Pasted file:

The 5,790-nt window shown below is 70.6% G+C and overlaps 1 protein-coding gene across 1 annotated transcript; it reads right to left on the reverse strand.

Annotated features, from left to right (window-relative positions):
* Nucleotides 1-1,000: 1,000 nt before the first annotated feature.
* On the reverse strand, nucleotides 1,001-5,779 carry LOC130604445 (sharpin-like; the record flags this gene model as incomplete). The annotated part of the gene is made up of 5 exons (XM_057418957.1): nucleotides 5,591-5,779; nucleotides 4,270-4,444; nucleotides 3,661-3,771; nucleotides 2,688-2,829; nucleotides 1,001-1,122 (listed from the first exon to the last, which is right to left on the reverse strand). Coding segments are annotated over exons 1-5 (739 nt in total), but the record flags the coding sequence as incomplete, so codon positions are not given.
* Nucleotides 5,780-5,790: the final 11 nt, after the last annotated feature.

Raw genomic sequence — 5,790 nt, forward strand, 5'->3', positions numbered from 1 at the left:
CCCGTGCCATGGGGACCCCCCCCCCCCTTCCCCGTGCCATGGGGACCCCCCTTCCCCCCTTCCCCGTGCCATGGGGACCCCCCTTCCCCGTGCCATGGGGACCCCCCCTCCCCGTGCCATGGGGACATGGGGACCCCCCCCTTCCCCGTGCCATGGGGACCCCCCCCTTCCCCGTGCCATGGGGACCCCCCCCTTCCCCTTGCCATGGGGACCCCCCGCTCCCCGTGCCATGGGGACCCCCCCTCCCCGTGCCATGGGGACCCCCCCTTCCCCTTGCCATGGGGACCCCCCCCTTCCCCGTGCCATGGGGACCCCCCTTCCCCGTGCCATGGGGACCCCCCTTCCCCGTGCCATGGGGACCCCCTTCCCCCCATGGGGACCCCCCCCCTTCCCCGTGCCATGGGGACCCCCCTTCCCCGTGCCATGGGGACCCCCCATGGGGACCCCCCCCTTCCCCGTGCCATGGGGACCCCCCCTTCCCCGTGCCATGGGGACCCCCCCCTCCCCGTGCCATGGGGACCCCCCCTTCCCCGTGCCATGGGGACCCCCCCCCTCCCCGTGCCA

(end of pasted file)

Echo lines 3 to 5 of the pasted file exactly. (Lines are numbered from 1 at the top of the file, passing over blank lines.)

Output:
* Nucleotides 1-1,000: 1,000 nt before the first annotated feature.
* On the reverse strand, nucleotides 1,001-5,779 carry LOC130604445 (sharpin-like; the record flags this gene model as incomplete). The annotated part of the gene is made up of 5 exons (XM_057418957.1): nucleotides 5,591-5,779; nucleotides 4,270-4,444; nucleotides 3,661-3,771; nucleotides 2,688-2,829; nucleotides 1,001-1,122 (listed from the first exon to the last, which is right to left on the reverse strand). Coding segments are annotated over exons 1-5 (739 nt in total), but the record flags the coding sequence as incomplete, so codon positions are not given.
* Nucleotides 5,780-5,790: the final 11 nt, after the last annotated feature.